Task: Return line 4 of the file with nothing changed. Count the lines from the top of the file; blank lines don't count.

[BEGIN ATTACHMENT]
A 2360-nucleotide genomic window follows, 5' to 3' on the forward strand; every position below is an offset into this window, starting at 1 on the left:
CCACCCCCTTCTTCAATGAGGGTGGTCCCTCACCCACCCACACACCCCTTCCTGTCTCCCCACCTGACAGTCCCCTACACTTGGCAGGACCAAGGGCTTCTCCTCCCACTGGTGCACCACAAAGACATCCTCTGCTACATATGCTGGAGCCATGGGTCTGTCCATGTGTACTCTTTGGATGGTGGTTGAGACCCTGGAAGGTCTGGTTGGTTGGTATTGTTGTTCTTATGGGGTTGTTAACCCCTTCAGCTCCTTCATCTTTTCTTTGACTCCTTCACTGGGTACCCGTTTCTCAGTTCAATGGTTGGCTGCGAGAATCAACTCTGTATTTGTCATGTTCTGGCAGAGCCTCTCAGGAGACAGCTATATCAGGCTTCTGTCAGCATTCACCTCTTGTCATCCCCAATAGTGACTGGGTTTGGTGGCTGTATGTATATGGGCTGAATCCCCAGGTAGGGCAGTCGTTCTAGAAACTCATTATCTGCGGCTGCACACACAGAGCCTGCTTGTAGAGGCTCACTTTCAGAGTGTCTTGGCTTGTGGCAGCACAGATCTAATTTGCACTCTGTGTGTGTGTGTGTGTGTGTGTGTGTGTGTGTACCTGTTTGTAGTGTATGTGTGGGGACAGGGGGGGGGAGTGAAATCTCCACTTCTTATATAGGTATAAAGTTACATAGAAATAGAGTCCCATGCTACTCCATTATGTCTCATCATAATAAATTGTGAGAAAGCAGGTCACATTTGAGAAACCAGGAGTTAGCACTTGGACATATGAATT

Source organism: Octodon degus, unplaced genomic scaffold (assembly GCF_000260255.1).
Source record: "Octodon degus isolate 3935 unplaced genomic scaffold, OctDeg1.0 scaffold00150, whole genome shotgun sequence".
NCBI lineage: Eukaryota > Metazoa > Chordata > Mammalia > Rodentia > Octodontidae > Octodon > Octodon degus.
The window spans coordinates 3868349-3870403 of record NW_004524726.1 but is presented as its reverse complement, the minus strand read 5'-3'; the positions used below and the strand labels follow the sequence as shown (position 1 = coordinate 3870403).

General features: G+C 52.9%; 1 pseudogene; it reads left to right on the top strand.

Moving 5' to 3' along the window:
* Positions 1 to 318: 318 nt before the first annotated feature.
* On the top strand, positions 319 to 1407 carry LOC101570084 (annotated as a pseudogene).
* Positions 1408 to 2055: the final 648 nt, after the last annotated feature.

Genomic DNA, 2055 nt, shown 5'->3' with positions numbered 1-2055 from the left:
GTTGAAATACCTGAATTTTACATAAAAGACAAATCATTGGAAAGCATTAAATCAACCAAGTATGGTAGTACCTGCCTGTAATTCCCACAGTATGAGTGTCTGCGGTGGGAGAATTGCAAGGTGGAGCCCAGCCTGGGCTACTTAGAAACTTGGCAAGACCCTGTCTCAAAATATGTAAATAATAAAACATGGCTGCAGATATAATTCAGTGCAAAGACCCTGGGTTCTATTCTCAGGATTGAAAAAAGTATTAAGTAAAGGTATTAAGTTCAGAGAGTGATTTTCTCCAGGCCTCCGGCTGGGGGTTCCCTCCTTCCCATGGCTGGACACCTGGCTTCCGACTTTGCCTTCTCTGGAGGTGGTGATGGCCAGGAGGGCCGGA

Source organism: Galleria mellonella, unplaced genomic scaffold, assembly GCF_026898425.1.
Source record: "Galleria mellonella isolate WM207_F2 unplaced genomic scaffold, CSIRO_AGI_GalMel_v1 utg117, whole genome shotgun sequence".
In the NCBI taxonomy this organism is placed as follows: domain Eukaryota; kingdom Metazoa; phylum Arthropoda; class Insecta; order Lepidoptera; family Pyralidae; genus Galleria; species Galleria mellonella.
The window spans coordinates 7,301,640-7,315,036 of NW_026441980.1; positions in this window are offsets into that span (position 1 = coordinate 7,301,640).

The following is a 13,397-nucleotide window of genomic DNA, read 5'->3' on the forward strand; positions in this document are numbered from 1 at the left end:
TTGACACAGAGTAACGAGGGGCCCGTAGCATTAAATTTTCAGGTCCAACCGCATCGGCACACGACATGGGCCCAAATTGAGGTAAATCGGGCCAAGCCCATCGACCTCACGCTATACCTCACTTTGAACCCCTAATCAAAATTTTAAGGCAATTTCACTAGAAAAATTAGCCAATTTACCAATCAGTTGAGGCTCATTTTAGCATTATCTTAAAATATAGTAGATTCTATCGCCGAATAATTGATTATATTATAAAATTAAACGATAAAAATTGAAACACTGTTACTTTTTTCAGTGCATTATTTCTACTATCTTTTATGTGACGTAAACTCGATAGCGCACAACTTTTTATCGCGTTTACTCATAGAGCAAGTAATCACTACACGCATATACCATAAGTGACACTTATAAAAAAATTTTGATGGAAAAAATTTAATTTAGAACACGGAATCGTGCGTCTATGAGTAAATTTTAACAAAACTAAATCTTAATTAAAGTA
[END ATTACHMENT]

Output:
Source record: "Octodon degus isolate 3935 unplaced genomic scaffold, OctDeg1.0 scaffold00150, whole genome shotgun sequence".